Open Letter to UN General Assembly on Viet Nam’s Human Rights Council Candidacy

UNGA77: Joint Open Letter to the Permanent Representatives of Member States of the UN General Assembly: Member States of the UN should refrain from voting on Viet Nam’s candidacy for membership on the Human Rights Council for the term 2023-2025.

13 September 2022

To Permanent Representatives of Member States of the UN General Assembly

Member States of the UN should refrain from voting on Viet Nam’s candidacy for membership on the Human Rights Council for the period of 2023-2025.


In advance of the upcoming elections for the UN Human Rights Council (“HRC” or “the Council”), we, the undersigned international civil society organizations working with on-the-ground human rights defenders, write to urge your delegation to refrain from voting for Viet Nam as a candidate for membership on the Human Rights Council for the period of 2023-2025.

General Assembly Resolution 60/251 establishes standards for electing HRC Members and provides in paragraphs 8 and 9 that:

Member States shall take into account the contribution of candidates to the promotion and protection of human rights and their voluntary pledges and commitments made thereto […];

[M]embers elected to the Council shall uphold the highest standards in the promotion and protection of human rights [and] fully cooperate with the Council […].

Viet Nam is a serious and persistent violator of human rights, has not lived up to its past pledges and commitments, has a poor track record of cooperation with the HRC, and should not be elected to the Council.

The human rights situation in Viet Nam continues to deteriorate as the government targets leaders of civil society organizations including leading independent journalists and bloggers for expressing views and conducting legitimate activities disfavored by the government. As documented by Amnesty International, Human Rights Watch, The 88 Project, and independent journalists and illustrated by the cases described in the Annex, authorities have:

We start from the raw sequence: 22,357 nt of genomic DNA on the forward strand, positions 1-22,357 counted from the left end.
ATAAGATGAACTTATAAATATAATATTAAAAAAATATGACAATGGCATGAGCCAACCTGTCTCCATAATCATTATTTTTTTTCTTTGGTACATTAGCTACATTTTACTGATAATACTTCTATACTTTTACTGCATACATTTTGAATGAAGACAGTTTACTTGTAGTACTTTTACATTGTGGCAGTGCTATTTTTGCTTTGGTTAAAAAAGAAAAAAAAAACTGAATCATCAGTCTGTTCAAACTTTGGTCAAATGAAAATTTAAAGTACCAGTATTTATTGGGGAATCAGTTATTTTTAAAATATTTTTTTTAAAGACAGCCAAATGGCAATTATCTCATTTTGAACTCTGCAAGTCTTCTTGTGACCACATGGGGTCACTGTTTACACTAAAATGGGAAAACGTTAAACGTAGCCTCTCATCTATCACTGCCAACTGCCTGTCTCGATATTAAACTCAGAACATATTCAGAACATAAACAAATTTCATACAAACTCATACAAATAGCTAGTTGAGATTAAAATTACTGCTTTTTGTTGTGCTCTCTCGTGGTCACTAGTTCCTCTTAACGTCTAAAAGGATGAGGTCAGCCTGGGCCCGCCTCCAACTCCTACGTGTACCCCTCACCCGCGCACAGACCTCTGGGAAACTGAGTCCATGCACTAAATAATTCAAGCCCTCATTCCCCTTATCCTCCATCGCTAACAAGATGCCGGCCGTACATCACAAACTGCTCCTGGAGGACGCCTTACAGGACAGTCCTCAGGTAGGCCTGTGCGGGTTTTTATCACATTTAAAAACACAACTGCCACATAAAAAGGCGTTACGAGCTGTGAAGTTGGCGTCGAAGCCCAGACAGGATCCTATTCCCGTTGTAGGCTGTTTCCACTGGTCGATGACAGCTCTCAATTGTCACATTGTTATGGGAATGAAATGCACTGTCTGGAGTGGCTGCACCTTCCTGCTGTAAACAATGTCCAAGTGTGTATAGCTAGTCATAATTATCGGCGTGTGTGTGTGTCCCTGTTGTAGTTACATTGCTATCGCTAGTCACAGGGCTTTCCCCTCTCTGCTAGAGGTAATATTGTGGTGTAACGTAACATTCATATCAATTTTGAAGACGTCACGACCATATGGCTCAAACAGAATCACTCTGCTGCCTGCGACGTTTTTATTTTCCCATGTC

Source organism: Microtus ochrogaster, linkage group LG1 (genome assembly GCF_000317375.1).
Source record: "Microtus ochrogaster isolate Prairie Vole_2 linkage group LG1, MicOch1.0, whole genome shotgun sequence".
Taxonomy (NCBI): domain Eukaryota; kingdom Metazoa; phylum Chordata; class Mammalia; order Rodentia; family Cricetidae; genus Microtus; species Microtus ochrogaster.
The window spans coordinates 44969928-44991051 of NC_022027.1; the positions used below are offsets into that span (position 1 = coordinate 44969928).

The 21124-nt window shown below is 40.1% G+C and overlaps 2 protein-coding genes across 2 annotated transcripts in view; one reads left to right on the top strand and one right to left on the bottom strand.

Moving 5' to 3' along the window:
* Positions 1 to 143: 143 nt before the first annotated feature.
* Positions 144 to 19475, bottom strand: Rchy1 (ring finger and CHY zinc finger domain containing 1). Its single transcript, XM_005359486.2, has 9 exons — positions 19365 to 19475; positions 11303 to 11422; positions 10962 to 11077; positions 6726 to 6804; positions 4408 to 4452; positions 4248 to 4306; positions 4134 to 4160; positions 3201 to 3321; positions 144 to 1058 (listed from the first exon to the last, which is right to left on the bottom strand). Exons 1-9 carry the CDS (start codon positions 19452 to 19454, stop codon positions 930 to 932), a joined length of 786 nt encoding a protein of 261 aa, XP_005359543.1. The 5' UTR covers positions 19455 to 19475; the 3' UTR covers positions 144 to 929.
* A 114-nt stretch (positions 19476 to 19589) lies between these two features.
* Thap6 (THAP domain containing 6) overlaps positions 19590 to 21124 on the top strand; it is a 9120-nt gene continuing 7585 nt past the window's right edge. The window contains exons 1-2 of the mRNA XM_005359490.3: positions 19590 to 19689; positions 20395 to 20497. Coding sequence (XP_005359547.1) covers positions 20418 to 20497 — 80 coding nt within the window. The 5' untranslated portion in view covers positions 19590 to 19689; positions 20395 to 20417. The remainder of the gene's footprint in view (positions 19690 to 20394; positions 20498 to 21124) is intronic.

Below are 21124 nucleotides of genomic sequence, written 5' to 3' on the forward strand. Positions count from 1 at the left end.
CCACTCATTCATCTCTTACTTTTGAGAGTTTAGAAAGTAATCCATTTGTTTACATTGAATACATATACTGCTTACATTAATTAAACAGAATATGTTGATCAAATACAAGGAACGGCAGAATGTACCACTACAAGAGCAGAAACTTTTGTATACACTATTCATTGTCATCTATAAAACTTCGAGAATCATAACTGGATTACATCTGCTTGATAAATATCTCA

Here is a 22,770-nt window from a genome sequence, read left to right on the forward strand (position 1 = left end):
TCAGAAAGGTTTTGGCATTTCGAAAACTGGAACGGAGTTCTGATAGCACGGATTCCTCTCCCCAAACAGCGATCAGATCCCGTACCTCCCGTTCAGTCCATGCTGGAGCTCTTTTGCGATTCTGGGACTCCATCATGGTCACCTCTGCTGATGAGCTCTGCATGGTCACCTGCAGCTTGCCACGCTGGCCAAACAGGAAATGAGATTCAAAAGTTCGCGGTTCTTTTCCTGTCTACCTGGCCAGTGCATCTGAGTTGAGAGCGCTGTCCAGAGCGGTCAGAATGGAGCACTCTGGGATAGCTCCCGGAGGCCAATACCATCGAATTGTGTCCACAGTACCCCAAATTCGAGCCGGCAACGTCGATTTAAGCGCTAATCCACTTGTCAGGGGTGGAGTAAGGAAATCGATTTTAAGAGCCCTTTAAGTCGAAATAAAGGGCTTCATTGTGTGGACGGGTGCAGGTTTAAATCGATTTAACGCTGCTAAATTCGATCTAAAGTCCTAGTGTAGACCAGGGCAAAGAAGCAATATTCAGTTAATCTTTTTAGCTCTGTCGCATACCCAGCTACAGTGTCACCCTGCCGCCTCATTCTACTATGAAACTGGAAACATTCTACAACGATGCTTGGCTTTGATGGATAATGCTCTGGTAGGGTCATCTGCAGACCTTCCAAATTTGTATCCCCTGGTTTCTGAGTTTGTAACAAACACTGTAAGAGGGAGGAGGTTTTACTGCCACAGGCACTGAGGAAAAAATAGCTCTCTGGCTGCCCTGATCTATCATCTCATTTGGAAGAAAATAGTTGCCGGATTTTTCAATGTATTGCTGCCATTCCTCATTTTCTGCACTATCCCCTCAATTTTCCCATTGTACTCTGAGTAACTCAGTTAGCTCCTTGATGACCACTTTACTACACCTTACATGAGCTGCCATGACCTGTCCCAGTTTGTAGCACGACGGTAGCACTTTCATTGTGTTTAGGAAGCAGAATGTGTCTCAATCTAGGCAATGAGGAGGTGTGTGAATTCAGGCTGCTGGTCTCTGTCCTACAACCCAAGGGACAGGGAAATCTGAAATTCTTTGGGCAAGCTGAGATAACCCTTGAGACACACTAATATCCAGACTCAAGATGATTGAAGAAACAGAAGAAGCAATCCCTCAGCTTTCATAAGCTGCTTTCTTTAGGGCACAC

• Continued to hand down death sentences and execute people at an alarming rate. The last period for which official statistics are available saw Viet Nam execute 429 people over three years;
  • Arbitrarily arrested journalists and imposed harsh sentences for their online and print reporting exposing human rights violations, forcing the only association of independent journalists and the only independent publishing house in the country to cease operations;
  • Restricted freedom of expression and religion by requiring state approval of religious groups, stigmatizing independent monasteries and churches including by accusing their members of financial improprieties;
  • Harassed, beaten, and surveilled environmental defenders and land rights advocates for exposing human rights violations, government corruption, and fighting for access to justice;
  • Denied detained human rights defenders access to attorneys and family visitations, conducted trials without international due process guarantees, and routinely imprisoned defenders under harsh conditions and denied them adequate medical treatment; and
  • Criminalized policy advocacy on the UN Sustainable Development Goals Agenda by arresting and sentencing leaders of non-governmental organizations, while increasing tightening controls on these organizations.

These actions demonstrate that Viet Nam has failed to keep key pledges and commitments made in 2013, and is already violating those made in 2022. Specifically, it has failed to “adopt policies and measures” to “better ensure” human rights, and to strengthen grass-roots democracy. Instead, the government has intensified restrictions on freedom of expression through arbitrary arrests, harassment, and illegal surveillance of human rights defenders.

Finally, Viet Nam’s record of cooperation with the Council is poor:

  • Viet Nam has not participated in any regional group statements (the average is 73);
  • Viet Nam has not accepted visit requests from Special Procedures mandate holders including the Special Rapporteur (SR) on human rights defenders, the SR on freedom of assembly, the SR on freedom of expression, and the SR on torture; and   
  • Viet Nam, while a member of the HRC, interfered with the country visit by the SR on freedom of religion by surveilling the SR, and harassing, intimidating, and surveilling people that he planned to meet with.

We urge you to apply the standards for HRC membership outlined in resolution 60/251 to Viet Nam’s candidacy. The country does not uphold international human rights standards and should not be permitted to assume a seat on the Council.